Perform encryption and decryption operation using RSA algorithm for a specific case.
|Subject||Computer and Network Security|
|NU Year||Set: 2.(c) Marks: 6 Year: 2017|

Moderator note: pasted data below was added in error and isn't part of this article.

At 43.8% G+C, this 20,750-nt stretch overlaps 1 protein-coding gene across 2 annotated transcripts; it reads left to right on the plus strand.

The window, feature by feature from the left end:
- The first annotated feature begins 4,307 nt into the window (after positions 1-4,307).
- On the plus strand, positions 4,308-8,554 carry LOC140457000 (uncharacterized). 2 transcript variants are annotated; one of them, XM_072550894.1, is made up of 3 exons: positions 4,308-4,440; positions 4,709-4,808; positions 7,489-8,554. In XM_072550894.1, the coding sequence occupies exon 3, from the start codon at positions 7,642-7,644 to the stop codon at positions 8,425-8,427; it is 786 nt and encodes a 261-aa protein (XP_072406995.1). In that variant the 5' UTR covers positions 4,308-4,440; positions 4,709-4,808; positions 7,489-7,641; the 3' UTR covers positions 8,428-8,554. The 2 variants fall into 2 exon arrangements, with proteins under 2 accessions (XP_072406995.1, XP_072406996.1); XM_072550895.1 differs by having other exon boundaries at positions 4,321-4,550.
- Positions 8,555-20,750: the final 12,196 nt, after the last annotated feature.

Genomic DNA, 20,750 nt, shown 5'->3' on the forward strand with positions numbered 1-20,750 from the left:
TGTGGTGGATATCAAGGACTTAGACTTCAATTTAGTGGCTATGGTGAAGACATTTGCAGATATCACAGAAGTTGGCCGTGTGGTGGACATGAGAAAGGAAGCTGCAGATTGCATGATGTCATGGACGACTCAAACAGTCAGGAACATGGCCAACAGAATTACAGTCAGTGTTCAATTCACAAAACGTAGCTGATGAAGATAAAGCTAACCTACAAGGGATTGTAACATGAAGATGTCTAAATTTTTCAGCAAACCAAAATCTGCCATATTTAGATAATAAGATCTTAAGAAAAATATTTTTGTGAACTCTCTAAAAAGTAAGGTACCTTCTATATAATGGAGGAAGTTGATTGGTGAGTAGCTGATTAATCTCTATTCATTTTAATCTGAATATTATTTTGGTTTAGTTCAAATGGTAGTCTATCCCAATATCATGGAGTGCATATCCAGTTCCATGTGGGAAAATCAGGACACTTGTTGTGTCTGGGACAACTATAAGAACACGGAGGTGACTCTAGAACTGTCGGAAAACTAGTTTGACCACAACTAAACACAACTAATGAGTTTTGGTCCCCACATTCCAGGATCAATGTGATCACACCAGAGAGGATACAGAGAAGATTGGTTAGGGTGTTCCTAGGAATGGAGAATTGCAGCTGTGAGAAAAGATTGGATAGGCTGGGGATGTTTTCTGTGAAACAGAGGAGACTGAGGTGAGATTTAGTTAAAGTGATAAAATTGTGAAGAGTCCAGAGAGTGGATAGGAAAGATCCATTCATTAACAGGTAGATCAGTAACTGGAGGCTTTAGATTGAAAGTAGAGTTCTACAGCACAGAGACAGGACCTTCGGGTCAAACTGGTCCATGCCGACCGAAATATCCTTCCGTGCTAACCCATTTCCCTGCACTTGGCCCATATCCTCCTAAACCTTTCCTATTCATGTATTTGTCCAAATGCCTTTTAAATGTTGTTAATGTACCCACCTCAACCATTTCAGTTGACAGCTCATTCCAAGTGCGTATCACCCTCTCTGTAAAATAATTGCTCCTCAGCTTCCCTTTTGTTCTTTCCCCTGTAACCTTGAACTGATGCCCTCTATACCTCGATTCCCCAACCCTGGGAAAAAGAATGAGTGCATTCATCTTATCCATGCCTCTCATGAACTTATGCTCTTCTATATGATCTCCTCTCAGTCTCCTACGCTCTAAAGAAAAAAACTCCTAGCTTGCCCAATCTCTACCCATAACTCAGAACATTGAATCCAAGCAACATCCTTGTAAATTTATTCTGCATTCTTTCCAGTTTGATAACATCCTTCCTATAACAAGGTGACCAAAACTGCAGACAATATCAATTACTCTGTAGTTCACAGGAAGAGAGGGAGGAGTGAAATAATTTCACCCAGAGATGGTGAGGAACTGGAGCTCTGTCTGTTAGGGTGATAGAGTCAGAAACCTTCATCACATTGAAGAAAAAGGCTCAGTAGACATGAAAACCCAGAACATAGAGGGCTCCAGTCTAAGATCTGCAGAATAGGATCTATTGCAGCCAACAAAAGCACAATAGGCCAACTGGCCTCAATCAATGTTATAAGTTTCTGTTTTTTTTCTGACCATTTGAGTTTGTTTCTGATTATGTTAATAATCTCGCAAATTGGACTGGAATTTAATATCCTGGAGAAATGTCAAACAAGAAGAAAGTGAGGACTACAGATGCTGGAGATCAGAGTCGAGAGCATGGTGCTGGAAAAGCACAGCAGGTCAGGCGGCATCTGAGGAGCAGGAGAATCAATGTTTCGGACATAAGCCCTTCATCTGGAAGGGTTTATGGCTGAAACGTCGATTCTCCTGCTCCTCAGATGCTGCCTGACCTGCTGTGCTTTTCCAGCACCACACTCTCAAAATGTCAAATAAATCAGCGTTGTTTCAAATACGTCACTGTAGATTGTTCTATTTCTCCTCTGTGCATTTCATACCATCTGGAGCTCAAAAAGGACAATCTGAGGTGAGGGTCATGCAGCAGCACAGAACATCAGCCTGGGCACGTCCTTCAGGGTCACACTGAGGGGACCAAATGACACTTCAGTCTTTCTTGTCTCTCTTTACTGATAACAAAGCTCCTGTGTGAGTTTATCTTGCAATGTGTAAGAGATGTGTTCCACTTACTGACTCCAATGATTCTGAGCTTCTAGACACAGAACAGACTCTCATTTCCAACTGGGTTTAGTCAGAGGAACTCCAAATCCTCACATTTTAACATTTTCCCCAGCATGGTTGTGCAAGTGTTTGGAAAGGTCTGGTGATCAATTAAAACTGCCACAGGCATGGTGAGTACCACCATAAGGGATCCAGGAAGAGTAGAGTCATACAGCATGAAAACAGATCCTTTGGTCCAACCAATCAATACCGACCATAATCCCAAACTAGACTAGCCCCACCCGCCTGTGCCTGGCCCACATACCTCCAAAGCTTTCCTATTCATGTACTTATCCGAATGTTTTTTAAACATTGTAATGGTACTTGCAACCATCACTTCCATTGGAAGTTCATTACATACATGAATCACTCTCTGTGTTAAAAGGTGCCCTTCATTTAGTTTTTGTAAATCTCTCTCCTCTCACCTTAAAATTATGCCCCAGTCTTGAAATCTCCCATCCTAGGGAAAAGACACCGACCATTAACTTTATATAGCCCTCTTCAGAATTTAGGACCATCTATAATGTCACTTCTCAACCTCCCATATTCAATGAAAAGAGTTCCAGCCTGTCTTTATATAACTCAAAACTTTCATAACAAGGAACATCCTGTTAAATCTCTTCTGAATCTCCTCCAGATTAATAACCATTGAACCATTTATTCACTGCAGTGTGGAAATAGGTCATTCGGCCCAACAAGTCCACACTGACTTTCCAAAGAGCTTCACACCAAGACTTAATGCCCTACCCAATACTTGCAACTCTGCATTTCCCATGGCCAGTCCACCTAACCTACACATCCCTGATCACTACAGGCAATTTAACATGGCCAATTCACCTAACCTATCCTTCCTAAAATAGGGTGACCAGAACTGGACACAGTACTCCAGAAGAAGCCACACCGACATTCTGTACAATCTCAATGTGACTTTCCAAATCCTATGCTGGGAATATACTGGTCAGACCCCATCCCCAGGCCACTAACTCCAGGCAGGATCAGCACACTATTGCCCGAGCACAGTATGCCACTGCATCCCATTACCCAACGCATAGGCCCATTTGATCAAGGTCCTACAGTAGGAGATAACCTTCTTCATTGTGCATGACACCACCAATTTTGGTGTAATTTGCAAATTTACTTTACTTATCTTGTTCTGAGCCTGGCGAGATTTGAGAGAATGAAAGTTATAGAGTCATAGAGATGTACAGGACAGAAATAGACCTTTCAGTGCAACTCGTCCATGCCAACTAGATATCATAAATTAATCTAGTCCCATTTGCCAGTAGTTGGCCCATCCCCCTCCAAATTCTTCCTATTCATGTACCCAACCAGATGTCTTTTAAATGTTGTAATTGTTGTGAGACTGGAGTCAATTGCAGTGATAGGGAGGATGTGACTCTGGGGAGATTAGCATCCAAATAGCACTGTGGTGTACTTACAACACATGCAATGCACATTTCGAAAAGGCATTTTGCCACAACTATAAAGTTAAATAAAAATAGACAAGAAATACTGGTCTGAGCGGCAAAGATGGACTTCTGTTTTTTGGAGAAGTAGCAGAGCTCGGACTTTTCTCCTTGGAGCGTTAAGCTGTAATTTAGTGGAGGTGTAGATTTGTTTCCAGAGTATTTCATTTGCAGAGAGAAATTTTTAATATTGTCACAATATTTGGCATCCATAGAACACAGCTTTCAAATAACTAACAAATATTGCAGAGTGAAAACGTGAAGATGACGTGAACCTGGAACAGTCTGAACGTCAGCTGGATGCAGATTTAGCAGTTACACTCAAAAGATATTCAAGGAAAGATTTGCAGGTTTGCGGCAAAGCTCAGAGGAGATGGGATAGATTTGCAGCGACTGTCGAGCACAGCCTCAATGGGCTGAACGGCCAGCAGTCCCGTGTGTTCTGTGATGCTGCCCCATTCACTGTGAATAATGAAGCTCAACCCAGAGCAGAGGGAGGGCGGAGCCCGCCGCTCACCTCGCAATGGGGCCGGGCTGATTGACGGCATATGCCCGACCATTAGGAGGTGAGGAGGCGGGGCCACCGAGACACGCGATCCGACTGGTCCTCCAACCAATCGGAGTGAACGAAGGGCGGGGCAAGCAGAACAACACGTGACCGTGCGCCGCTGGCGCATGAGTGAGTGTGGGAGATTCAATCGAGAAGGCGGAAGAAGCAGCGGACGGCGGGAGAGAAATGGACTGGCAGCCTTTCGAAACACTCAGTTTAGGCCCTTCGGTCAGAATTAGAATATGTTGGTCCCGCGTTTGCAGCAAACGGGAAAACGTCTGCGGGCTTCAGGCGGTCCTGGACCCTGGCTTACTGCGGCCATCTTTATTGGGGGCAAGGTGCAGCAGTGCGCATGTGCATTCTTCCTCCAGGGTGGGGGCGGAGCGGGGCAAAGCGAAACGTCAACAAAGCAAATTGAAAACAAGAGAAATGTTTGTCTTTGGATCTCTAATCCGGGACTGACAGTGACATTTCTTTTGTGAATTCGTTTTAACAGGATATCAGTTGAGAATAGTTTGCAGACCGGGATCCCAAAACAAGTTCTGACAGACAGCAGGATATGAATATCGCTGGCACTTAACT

Introduced at the time when the era of electronic email was expected to soon arise, RSA implemented two important ideas:1. Public-key encryption. This idea omits the need for a “courier” to deliver keys to recipients over another secure channel before transmitting the originally-intended message. In RSA, encryption keys are public, while the decryption keys are not, so only the person with the correct decryption key can decipher an encrypted message. Everyone has their own encryption and decryption keys. The keys must be made in such a way that the decryption key may not be easily deduced from the public encryption key. 2. Digital signatures. The receiver may need to verify that a transmitted message actually originated from the sender (signature), and didn’t just come from there (authentication). This is done using the sender’s decryption key, and the signature can later be verified by anyone, using the corresponding public encryption key. Signatures therefore cannot be forged. Also, no signer can later deny having signed the message. This is not only useful for electronic mail, but for other electronic transactions and transmissions, such as fund transfers. The security of the RSA algorithm has so far been validated, since no known attempts to break it have yet been successful, mostly due to the difficulty of factoring large numbers n = pq, where p and q are large prime numbers.
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